Mental Health in the Workplace

October 16, 2019. Article by: Government of BC

With most adults spending more time at work than anywhere else, it should be no surprise that our jobs have a big impact on our mental health.

Our work environment, whether we feel our work is meaningful, and our work-life balance can all contribute to positive or negative mental health, which can in turn affect how we perform at work.

And working long hours and not spending enough time on self-care and personal interests, is a recipe for poor mental health.

Discrimination at work can also have a negative impact on mental health. People who experience discrimination based on race, sexual orientation, disability or other identity factors may be at a higher risk of mental health challenges.

Creating a workplace in which mental health and well-being is recognized as important is a way to avoid these kinds of situation and reduce the risks of work-related mental health challenges.

Conversations with colleagues

We can all contribute to creating a work environment that fosters positive mental health, in which everyone’s well-being is recognized.

Reaching out to a co-worker who hasn’t been themselves lately may brighten up their day. If you’re experiencing challenges yourself, bringing it up with a manager may help you recognize how you’re feeling and could lighten the load.

Each of these actions and conversations reduces the stigma around mental health, making reaching out for help easier and creating a better working environment for everyone.

If you’re experiencing mental health challenges at work

It can feel very difficult to let someone at work know you’re experiencing mental health challenges. However, it is important to reach out if possible. Keeping our challenges to ourselves can make them harder to cope with and could lead to bigger problems over time.

It’s true that some workplaces and workplace cultures may be less open to discussions about mental health than others, and that stigma around these issues still exists.

However, if we have a supervisor, manager or a co-worker we can trust and feel comfortable around, talking with them when we’re struggling, or if our work responsibilities and environment are affecting our mental health, can help us cope with these challenges, while also combating stigma in the workplace.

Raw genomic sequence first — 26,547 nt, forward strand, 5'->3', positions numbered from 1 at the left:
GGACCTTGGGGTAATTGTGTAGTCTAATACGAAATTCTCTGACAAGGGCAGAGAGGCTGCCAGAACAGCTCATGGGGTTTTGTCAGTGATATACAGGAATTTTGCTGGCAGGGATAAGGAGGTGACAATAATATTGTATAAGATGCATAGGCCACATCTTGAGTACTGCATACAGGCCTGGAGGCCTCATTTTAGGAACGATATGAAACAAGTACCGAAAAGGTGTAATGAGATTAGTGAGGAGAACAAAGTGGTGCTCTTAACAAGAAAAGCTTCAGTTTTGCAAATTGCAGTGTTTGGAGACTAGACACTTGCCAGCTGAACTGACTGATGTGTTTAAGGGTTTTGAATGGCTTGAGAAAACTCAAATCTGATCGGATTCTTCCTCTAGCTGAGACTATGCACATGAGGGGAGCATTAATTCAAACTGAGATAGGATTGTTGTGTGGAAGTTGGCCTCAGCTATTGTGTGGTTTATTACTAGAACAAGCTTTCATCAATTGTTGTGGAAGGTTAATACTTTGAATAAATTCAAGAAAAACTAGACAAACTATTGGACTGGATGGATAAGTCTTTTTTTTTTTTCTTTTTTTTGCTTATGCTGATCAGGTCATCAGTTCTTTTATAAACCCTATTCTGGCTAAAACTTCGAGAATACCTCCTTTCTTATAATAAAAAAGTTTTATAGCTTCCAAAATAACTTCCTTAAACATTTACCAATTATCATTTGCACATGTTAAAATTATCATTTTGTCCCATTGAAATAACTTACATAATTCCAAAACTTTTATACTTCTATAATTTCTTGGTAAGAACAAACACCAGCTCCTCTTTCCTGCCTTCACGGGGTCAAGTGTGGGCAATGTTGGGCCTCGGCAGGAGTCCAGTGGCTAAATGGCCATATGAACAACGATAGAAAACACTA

If we do that, we can move forward through our challenges and help create a workplace in which the importance of mental health is discussed, recognized and valued.

Do you feel like you might be experiencing mental health challenges? Take an online screening to check in how you’re doing.

Creating a mentally-healthy workplace

Organizations and employers have a big role to play in fostering a mentally-healthy work environment.

This could be by providing clear expectations around staff roles and responsibilities, making employees feel valued in their work and, importantly, encouraging open and respectful conversations about mental health.

Talking about mental health reduces stigma in the workplace and builds an openness around mental health and well-being into workplace culture that can make it easier for people to reach out when they’re experiencing challenges.

Employers also have a responsibility to recognize and respond to discrimination in the workplace. One of the best ways to do this is to create a work environment in which discrimination is not accepted and ensure that employees that have experienced or who may be at risk of discrimination have ability to bring up and have their concerns addressed.

There are also a range of initiatives and resources employers can implement to build mental well-being into the workplace, such as:

Learn more about mental health

Difference between mental health and mental illness

Back to school: talking about mental health with children and youth

Responding when someone reaches out

Mental health in the workplace: an accommodation guide for management and staff (PDF)